Neurological complications of systemic hypertension. Journal Article

Authors: Loewenstein, D; Rabbat, M
Article Title: Neurological complications of systemic hypertension.
Abstract: Systemic hypertension is the most common, most easily diagnosed, and one of the most reversible risk factors for neurologic pathology. Acute severe hypertension above a mean arterial pressure of approximately 150mmHg exceeds the brain's autoregulatory capacity and results in increased cerebral blood flow leading to hypertensive encephalopathy. Chronic hypertension predisposes to cerebral vasculature atherosclerosis, medial hypertrophy, luminal narrowing, endothelial dysfunction, impaired arterial relaxation, and decreased ability to augment cerebral blood flow at low blood pressures. The pathologic effects of hypertension increase stroke risk by three- to fivefold. With three-fourths of strokes incident events, primary prevention is essential. Multiple studies have demonstrated the benefit of blood pressure lowering in reducing incident and recurrent strokes. Even more, hypertension is a risk factor for cognitive impairment and dementia through multifactorial mechanisms including vascular compromise, cerebral small vessel disease, white matter disease (leukoaraiosis), cerebral microbleeds, cerebral atrophy, amyloid plaque deposition, and neurofibrillary tangles. In patients without hypotension, treatment with antihypertensives slows progression and assuages the degree of cognitive decline. While the choice of antihypertensive did not make a significant difference in most cognitive outcome studies, some large meta-analyses have pointed to angiotensin receptor blockers as the favored agent. Because of the well-documented morbidity and mortality associated with unchecked hypertension, treating and preventing hypertension are universally critical pillars in healthcare.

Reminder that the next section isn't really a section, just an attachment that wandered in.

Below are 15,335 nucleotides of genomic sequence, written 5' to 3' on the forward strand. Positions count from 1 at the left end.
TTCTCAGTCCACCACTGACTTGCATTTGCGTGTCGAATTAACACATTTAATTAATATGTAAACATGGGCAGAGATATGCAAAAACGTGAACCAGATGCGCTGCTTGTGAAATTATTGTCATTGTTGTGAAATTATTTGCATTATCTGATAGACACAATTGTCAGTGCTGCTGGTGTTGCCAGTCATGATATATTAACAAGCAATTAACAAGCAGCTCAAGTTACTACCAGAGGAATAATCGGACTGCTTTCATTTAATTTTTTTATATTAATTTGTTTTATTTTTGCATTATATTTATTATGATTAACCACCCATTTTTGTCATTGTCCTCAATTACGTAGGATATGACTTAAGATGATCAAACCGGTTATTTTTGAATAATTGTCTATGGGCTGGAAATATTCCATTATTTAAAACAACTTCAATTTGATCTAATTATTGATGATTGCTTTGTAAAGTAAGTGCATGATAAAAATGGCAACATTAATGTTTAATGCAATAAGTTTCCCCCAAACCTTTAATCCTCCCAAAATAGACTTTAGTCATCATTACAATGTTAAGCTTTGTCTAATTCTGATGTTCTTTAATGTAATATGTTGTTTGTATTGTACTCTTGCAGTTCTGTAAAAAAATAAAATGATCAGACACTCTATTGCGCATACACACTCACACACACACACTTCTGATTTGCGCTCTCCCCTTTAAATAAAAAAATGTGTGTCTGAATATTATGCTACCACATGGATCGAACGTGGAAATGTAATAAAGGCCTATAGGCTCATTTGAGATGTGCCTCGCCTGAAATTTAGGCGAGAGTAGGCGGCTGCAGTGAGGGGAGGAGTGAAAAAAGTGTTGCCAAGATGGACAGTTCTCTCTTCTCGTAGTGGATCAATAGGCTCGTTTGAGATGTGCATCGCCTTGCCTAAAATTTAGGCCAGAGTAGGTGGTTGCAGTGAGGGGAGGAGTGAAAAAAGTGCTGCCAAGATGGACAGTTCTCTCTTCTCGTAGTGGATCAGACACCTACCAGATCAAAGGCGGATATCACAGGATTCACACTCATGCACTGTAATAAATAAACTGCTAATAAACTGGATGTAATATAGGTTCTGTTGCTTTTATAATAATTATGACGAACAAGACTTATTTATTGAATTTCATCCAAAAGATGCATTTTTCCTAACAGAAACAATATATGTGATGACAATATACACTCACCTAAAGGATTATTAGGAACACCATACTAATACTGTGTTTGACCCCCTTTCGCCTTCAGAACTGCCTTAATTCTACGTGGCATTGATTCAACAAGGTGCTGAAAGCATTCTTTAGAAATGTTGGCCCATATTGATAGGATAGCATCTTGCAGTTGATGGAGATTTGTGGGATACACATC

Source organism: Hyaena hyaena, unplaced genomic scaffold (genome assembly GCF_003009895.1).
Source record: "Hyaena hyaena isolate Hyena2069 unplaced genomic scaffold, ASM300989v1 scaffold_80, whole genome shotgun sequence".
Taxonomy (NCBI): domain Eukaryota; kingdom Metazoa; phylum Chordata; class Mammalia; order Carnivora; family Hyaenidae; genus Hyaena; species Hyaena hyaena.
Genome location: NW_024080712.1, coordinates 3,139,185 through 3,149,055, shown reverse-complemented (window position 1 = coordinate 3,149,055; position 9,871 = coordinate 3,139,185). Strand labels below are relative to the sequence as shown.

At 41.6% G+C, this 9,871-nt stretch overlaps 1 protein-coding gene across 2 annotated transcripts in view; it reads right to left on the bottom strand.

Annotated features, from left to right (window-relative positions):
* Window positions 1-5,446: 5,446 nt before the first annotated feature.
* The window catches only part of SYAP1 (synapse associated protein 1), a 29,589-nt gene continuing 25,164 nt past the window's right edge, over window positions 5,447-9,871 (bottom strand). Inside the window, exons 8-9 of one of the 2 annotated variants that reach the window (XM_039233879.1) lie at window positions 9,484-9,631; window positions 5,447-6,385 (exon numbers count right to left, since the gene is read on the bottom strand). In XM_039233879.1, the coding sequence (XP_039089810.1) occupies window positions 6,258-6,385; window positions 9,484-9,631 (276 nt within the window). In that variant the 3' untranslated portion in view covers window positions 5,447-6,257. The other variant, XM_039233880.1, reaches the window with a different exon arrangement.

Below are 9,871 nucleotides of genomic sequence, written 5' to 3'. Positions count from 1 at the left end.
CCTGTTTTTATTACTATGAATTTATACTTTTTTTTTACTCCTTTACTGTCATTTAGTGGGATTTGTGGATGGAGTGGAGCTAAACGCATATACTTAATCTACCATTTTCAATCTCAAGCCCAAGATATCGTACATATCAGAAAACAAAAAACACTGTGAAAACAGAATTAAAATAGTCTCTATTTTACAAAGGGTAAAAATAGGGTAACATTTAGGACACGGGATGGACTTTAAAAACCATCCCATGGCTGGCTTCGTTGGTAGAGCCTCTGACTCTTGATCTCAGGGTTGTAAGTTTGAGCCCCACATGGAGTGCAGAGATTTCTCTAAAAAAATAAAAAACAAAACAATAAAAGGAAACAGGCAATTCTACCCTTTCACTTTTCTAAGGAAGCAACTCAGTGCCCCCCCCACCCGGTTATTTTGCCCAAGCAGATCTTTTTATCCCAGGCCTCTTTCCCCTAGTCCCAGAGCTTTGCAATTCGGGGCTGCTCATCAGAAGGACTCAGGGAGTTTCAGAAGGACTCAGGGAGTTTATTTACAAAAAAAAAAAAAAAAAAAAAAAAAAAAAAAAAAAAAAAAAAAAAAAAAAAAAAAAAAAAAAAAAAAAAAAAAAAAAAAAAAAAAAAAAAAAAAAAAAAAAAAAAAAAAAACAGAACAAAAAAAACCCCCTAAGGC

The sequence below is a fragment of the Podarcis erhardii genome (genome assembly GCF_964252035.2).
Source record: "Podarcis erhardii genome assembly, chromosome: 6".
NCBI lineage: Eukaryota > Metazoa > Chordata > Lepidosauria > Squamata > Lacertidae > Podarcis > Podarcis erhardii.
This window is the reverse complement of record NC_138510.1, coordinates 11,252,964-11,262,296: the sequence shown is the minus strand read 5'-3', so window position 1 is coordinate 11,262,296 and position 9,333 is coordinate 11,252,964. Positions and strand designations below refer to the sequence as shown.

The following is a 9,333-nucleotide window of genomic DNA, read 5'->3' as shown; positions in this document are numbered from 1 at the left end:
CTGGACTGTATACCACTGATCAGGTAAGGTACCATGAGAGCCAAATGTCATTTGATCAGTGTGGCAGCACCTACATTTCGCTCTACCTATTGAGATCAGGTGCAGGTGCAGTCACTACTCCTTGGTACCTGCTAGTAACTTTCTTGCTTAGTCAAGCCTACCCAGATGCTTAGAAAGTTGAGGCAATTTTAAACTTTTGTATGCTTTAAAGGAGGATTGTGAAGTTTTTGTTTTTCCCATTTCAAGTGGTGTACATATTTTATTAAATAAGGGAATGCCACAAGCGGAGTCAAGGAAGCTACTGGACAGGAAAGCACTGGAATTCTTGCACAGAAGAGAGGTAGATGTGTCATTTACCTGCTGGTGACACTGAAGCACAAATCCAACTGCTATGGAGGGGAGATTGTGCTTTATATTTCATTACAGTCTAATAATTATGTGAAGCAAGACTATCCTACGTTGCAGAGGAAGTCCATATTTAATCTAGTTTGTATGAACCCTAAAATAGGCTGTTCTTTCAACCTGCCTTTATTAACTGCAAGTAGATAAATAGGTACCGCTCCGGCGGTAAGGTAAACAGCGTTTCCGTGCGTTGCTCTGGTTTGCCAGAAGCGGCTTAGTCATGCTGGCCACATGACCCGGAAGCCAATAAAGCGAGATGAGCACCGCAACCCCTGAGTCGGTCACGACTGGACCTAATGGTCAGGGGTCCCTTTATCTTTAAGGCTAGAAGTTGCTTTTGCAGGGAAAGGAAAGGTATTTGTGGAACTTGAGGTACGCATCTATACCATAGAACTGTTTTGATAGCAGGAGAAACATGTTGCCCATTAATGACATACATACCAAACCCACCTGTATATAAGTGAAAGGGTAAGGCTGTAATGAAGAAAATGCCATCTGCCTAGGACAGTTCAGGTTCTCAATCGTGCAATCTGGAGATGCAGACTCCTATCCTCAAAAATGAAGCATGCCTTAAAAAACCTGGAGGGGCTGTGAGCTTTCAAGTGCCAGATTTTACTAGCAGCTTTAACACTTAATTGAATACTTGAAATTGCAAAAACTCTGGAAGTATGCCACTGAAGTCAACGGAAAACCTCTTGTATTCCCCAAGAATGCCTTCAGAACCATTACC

Journal Title: Handbook of clinical neurology
ISSN: 0072-9752; 0072-9752
Publisher: Unknown  
Date Published: 2021